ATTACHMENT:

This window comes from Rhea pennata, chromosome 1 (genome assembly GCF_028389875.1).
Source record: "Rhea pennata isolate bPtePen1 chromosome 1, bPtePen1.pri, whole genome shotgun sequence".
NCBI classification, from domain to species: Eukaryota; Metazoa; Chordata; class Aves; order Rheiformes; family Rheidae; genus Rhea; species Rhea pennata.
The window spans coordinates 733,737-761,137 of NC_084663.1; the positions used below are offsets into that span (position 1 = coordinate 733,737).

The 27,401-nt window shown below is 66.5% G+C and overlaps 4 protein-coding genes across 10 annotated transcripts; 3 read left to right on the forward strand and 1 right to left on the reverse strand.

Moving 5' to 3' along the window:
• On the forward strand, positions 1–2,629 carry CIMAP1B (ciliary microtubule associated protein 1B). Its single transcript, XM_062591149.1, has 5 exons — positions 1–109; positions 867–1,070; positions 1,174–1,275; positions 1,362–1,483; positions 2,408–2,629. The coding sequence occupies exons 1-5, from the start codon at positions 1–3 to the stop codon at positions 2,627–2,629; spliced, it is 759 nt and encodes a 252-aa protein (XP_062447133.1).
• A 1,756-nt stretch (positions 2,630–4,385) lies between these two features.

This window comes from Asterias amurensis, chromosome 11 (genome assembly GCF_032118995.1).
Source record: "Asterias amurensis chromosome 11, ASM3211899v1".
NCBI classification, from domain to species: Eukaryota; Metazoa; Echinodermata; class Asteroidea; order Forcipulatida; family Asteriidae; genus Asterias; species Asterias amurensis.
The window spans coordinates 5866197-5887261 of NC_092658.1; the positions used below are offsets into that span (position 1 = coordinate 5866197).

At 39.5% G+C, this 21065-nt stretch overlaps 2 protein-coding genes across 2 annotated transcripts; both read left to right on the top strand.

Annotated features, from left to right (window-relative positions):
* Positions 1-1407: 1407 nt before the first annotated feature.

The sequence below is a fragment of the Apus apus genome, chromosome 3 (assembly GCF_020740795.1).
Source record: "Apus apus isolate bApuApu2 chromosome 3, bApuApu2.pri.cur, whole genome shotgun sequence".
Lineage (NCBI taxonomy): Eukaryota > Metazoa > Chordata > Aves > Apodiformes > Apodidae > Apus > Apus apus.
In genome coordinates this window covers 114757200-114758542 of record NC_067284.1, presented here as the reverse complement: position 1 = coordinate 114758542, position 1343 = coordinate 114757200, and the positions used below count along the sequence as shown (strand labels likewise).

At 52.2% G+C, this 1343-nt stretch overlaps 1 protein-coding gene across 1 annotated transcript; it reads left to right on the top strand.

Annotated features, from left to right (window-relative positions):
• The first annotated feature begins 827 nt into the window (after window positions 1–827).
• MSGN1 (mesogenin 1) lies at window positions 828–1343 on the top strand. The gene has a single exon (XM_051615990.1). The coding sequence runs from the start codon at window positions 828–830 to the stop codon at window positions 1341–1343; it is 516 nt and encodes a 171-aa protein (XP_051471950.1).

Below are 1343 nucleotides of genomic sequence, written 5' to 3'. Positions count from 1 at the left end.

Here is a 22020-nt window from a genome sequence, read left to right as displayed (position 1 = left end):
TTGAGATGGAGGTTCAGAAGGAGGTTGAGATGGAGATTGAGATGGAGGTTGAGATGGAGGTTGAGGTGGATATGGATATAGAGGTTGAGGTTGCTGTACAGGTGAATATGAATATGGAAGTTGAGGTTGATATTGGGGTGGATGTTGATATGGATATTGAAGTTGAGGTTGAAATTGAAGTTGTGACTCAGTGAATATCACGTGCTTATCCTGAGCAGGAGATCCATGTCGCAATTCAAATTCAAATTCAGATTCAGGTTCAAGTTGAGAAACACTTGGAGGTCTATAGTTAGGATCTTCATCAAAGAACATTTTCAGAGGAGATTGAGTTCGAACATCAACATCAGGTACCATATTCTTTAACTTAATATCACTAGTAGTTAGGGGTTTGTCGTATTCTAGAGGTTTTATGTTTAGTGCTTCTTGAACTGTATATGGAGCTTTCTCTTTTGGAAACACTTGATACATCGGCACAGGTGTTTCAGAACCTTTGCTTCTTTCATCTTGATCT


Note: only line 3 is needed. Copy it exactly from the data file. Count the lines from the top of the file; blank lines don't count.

NCBI classification, from domain to species: Eukaryota; Metazoa; Chordata; class Aves; order Rheiformes; family Rheidae; genus Rhea; species Rhea pennata.